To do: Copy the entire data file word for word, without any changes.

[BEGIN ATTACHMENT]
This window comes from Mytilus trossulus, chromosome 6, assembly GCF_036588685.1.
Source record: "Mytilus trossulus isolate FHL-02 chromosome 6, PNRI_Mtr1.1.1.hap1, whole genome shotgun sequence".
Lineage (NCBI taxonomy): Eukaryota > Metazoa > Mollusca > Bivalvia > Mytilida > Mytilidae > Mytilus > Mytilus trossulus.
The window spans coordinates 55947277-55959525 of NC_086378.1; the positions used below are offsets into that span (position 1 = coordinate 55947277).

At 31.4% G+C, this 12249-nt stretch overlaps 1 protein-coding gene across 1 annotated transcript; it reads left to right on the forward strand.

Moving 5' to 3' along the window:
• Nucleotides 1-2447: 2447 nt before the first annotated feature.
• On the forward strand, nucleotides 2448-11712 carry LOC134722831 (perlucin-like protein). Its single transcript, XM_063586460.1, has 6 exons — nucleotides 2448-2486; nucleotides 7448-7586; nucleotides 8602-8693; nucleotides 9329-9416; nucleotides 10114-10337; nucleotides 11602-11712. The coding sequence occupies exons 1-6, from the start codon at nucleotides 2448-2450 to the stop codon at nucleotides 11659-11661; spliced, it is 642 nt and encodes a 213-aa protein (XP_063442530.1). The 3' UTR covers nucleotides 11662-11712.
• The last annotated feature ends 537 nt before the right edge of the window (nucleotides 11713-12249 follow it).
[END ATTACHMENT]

This window comes from Mytilus trossulus, chromosome 6, assembly GCF_036588685.1.
Source record: "Mytilus trossulus isolate FHL-02 chromosome 6, PNRI_Mtr1.1.1.hap1, whole genome shotgun sequence".
Lineage (NCBI taxonomy): Eukaryota > Metazoa > Mollusca > Bivalvia > Mytilida > Mytilidae > Mytilus > Mytilus trossulus.
The window spans coordinates 55947277-55959525 of NC_086378.1; the positions used below are offsets into that span (position 1 = coordinate 55947277).

At 31.4% G+C, this 12249-nt stretch overlaps 1 protein-coding gene across 1 annotated transcript; it reads left to right on the forward strand.

Moving 5' to 3' along the window:
• Nucleotides 1-2447: 2447 nt before the first annotated feature.
• On the forward strand, nucleotides 2448-11712 carry LOC134722831 (perlucin-like protein). Its single transcript, XM_063586460.1, has 6 exons — nucleotides 2448-2486; nucleotides 7448-7586; nucleotides 8602-8693; nucleotides 9329-9416; nucleotides 10114-10337; nucleotides 11602-11712. The coding sequence occupies exons 1-6, from the start codon at nucleotides 2448-2450 to the stop codon at nucleotides 11659-11661; spliced, it is 642 nt and encodes a 213-aa protein (XP_063442530.1). The 3' UTR covers nucleotides 11662-11712.
• The last annotated feature ends 537 nt before the right edge of the window (nucleotides 11713-12249 follow it).